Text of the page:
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Micro/Nano Lithography

Seeing more with scanning electron microscopy

An extreme-high-resolution instrument is opening up new possibilities for industrial and research applications, expanding what was previously thought possible.
10 June 2009, SPIE Newsroom. DOI: 10.1117/2.1200905.1674

The scanning electron microscope (SEM) continues to be a key tool in the imaging, metrology, and chemical characterization of nanoscale materials and structures. The SEM offers unique benefits in terms of ease of sample preparation and the ability to image surface details of bulk materials and 3D structures. However, fundamental limitations in beam performance remain, most notably as chromatic aberration effects, which become larger as the beam voltage is reduced below a few kilovolts, restricting achievable resolution.

The introduction of FEI's Magellan™ extreme-high-resolution (XHR) SEM has shown that subnanometer resolution can be achieved at low beam voltages, revealing ultrafine surface detail.1–3 The XHR SEM uses a monochromator to reduce the effects of chromatic aberrations within the electron source, resulting in a more tightly focused electron beam. In addition, we are able to take advantage of the instrument's advances in optics, modularity, platform stability, and cleanliness to explore new avenues, such as high-resolution imaging with beam voltages as low as 50V and all the way up to 30kV. For the first time, complementary information from the surface and internal structure at the true nanometer level is obtained in the same SEM.

The importance of improved imaging at low beam voltages is shown by considering polymeric resists used for semiconductor lithography. These resists can be highly sensitive to beam exposure, for example, shrinking when exposed to just one or two scans at a beam landing voltage of 1kV: see Figure 1(a). With such a sample, operating at a beam landing voltage of 500V in the XHR SEM—see Figure 1(b)—produced excellent results with minimal beam effects and good signal-to-noise ratio, a result also observed in other resist materials that we investigated.

Figure 1. Benefits of low-voltage imaging of semiconductor resist samples (argon fluoride photoresist for 193nm wavelength exposure). At a primary beam voltage of 1kV (a) the resist starts shrinking and distorting as soon as imaging is started: see the central region where higher magnification imaging was attempted. Reducing the voltage to 500V (b) enabled excellent images to be obtained without noticeable beam damage. (Imaged in cooperation with Qimonda, Munich, and I. Gestmann and R. Lehmann, FEI.)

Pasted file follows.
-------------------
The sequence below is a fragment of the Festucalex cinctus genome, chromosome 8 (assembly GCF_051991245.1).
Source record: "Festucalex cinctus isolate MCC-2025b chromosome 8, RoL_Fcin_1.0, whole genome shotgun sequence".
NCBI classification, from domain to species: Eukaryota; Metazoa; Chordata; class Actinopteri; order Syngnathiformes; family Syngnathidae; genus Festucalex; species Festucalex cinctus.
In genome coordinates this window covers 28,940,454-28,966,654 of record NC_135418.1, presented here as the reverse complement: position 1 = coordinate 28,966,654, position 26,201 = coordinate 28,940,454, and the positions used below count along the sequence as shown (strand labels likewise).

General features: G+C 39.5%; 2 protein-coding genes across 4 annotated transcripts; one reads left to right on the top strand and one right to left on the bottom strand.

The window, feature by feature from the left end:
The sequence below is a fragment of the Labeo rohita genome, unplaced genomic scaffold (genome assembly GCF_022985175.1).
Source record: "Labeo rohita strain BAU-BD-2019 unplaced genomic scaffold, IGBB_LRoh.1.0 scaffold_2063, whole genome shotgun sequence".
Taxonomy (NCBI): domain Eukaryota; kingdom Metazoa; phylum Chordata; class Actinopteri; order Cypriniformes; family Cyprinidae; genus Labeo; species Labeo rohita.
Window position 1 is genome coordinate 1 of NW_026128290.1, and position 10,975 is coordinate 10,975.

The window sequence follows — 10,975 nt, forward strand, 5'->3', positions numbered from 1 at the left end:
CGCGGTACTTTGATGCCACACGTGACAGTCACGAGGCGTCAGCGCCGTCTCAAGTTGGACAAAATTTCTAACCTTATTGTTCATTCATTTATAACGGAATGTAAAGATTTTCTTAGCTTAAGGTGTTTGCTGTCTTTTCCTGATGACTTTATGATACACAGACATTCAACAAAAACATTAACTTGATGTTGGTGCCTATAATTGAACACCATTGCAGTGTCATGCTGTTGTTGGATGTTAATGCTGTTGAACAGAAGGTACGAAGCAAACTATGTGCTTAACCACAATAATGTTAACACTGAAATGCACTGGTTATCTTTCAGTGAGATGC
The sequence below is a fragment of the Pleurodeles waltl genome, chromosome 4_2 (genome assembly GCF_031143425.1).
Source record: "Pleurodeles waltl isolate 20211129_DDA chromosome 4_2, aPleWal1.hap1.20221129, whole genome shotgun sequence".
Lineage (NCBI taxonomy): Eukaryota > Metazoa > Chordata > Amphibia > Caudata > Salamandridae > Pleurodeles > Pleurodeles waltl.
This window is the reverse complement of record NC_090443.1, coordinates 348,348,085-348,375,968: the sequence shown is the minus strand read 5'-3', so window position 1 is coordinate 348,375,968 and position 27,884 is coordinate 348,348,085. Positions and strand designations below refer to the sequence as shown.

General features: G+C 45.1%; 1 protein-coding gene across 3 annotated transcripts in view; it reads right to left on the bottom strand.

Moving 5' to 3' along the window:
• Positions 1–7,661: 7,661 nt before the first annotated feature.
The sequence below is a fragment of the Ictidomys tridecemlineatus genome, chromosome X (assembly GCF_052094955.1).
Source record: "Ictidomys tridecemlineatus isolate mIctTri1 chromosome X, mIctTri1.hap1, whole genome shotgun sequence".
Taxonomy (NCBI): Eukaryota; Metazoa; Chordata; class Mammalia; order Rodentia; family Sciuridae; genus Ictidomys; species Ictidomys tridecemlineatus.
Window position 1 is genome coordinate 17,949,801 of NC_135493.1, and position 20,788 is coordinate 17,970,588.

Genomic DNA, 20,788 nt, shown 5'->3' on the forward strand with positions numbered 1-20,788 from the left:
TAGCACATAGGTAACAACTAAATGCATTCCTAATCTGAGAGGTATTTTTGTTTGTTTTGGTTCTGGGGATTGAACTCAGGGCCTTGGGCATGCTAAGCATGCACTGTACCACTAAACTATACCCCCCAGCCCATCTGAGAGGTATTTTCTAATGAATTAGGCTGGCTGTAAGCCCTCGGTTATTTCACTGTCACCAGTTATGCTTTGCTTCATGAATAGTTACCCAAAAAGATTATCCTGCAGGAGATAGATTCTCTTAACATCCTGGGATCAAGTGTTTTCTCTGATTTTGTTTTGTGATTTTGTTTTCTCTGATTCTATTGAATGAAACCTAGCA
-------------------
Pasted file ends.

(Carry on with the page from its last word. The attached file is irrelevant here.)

The key technical development of the system is the monochromated beam for XHR imaging. This is provided by an electrostatic Schottky-field emission gun (FEG) module that can also produce large probe currents for analytical applications. The three modes of operation of this module are shown in Figure 2. The extractor contains two apertures, defining an axial and off-axial beam, while a second aperture plane has an axial aperture and a small, off-axis slit that is used to monochromate the off-axis beam. A deflector is then used to direct either the axial or off-axis beam into the SEM column, where a final beam-limiting aperture determines the probe current.

Figure 2. The three modes of the XHR electron source module: (1) standard-on-axis mode, (2) high-current, and (3) UC (monochromator) mode. Schottky-FEG: Schottky-field emission gun.

In the first mode of operation, the axial beam is used with gun lens turned off, while in the second the lens is turned on to deliver more beam current. The third mode (called UC mode for UniColore) uses the off-axis monochromated beam. Here, the beam is dispersed due to its off-axis traversal through the strong gun lens, after which a small energy window of the beam is selected by the slit aperture. This design enables the source energy spread to be reduced from a typical value of 0.7 to 0.15eV, producing a dramatic improvement on low-beam-voltage performance (see Figure 3), without compromising system operation in the other modes.

Figure 3. XHR SEM image of a deprocessed semiconductor device image with a beam voltage of 50V (combines UC mode with beam deceleration).3 (Sample courtesy of STMicroelectronics Malta/Grenoble. Image courtesy of I. Gestmann, FEI.)

XHR SEM takes today's high-resolution SEM applications and extends them into a new regime of sub-nanometer resolution at low beam voltages. The electron source monochromator used on the Magellan makes a significant improvement in SEM capability, without increasing system complexity or diminishing ease of use. For semiconductor manufacturers, this means continuing to use the SEM for more node shrinks than was previously thought possible. For the researcher, it opens up possibilities for imaging nanoscale structures and accessing greater information from sample surfaces, while maintaining flexibility for operation over the whole beam-voltage range, and for high-resolution analysis and nano-prototyping.

As a next step, we are investigating what benefits these system improvements will bring to the spatial resolution of chemical analysis with the latest generation of x-ray detectors. In addition, FEI is focusing on exploring how the resolution improvements in XHR imaging can extend SEM into applications that normally require the higher-resolution capabilities of transmission electron microscopy.

The authors are indebted to the entire FEI Magellan development team, and also gratefully acknowledge the support of the Smart Mix Programme of the Netherlands Ministry of Economic Affairs and the Netherlands Ministry of Education, Culture, and Science.